"Think of it as a piece of branch wood, but with no grain strength.
A natural surface around the circumference, and a small diameter but long length, make a pod suitable for projects that you would think to make out of a branch. Although it looks like the heart of a branch, the core of a pod has no grain structure and a thin finial will break off very easily.
Be sure to use eye protection!
When roughing the exterior of the pod, there are fur and sharp particles flying around. Also, expect to need a bath after turning a pod (they are very dusty)!
"Be careful cutting the ends off on the bandsaw.
A vee-groove shaped sled to hold the pod from rolling is a good idea. Keep your body parts out of the path of the blade!
Start with the pod between centers.
After cutting the ends off, the center core of the pod can be used for the centers to mount the pod evenly most of the time. A chucking point can be cut, or a tenon for mounting into a recess in a faceplate-mounted waste block. I have not had good luck cutting the end off and just gluing it flat onto a waste block.
Pods scrape, cut, and sand well, but they are abrasive.
High speed steel, or especially the new “powder metallurgy” tools, carbide tipped drill bits, and good quality sandpaper are really valuable for turning pods. Sanding at slow speeds gives better results.
A pod jam-fits better onto a waste block than onto another piece of the pod.
Using a waste block of soft Maple, Alder, Mahogany or other compressible wood gives a better and more secure jam chuck than a piece of Banksia Pod. If the delicate, thin-walled pod piece is jam-fit into a recess instead of over a tenon it will reduce the risk of cracking it. Use tape for insurance when finishing the bottom without the tailstock. Jam-fits with thin-walled pod pieces are never very strongly gripped. It is easy to break the piece or knock it off the jam chuck.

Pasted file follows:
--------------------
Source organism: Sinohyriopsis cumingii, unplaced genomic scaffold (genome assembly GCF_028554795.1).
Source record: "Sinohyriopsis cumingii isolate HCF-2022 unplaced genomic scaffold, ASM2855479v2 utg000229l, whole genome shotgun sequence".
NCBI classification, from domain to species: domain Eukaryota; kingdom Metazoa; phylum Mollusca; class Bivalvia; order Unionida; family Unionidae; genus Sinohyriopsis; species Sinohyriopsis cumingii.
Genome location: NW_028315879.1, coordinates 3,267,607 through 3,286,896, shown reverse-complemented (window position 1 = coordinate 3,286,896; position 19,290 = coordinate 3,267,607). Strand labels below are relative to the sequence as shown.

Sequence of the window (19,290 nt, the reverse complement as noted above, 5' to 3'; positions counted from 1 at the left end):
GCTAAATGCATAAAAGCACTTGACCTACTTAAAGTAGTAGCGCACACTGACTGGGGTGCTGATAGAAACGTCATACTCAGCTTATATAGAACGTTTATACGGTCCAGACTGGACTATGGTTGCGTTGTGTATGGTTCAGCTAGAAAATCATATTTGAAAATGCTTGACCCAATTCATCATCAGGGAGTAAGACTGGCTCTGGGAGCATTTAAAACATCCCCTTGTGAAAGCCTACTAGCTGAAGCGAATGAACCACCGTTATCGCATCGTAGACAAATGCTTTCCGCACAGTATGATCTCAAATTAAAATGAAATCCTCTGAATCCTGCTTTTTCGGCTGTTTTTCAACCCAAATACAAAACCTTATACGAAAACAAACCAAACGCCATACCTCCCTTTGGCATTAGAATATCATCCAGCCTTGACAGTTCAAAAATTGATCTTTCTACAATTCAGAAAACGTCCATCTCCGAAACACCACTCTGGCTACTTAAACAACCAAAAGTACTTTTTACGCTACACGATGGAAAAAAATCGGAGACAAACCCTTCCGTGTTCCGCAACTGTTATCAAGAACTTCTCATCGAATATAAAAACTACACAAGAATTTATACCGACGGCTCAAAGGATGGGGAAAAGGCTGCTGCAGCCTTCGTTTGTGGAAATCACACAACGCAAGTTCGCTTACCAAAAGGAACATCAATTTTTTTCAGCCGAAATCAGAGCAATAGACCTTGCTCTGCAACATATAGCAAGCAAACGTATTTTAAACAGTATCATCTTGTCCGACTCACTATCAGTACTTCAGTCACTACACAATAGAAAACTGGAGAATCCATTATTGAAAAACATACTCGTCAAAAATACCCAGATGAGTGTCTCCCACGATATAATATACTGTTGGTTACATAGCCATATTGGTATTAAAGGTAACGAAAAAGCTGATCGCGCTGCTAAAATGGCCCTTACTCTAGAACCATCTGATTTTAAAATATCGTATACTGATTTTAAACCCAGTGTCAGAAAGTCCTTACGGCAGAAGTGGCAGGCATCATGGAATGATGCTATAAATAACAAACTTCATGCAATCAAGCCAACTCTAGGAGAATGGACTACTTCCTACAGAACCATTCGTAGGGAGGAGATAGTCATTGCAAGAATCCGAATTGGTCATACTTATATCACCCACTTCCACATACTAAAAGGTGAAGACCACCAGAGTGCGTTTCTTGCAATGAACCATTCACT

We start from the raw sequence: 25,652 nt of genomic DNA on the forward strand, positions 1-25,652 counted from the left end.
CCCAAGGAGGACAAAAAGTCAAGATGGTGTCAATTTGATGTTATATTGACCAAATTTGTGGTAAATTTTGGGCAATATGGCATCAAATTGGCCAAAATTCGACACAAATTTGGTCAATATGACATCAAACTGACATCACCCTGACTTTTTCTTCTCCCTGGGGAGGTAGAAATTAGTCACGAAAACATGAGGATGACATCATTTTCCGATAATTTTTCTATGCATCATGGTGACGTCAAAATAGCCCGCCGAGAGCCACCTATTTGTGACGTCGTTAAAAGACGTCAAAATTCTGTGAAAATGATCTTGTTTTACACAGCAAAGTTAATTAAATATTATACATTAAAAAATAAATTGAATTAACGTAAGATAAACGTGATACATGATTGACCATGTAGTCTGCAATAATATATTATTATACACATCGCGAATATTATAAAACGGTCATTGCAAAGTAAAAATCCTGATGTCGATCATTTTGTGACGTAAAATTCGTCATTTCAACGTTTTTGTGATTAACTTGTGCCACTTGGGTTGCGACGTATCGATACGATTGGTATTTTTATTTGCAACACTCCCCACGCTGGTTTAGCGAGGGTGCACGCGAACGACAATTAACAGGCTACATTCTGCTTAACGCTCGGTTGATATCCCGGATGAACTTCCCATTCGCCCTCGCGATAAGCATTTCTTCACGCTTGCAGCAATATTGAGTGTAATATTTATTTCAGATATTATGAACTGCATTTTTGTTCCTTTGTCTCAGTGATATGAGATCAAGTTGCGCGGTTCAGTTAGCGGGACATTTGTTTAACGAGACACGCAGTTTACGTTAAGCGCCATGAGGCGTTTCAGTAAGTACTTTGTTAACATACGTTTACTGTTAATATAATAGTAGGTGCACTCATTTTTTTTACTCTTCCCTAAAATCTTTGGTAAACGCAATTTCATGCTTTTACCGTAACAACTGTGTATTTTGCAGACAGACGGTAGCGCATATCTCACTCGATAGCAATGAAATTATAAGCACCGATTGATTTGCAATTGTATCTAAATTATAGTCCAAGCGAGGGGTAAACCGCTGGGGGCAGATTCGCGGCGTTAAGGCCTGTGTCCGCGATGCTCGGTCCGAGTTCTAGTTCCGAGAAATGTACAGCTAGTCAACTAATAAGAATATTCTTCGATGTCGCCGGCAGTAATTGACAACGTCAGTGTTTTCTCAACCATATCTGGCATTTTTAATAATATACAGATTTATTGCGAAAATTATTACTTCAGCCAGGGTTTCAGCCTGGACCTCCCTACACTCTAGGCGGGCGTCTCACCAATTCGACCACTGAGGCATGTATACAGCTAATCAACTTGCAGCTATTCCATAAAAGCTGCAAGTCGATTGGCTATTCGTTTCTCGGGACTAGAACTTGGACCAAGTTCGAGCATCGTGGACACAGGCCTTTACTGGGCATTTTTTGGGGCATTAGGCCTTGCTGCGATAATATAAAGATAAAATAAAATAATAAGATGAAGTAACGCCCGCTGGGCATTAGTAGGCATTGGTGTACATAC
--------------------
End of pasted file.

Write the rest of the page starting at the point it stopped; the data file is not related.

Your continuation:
Use CA glue to strengthen thin walled pieces.
When hollowing to the maximum diameter of the pod, the “eyes” can tend to fall out. CA (“Super Glue”) soaked over the outside of the piece before hollowing will glue in the eyes, and will not stain the finished piece. Be sure to let the CA dry completely before turning on the lathe. And wear your safety glasses!
Finishing off the lathe works best.
For best results plan to sand to at least 600 grit. Some finishes that I like are: General Salad Bowl Finish or any thin-bodied oil that penetrates well (to minimize wiping finish off from inside the eyes), Spray on film finishes such as lacquer, polyurethane, shellac, etc. It is very tedious to scrape wax or French polish out of the eyes! That is why I finish off the lathe.
Signing your work.
The “Gelly Roll” Metallic gel ink pens write on the sanded surface of a pod and show up well. Be careful that your finish will not cause the ink to run. I usually use a Dremel vibrating engraver to sign my pod pieces. Filling the engraving with the “Gold Stick” wax stick gives a gold engraved look. For best results with the Gold Stick, do the engraving after the finish is dry.
If you have any questions, or just want to talk about Banksia Pods, please contact me by email any time!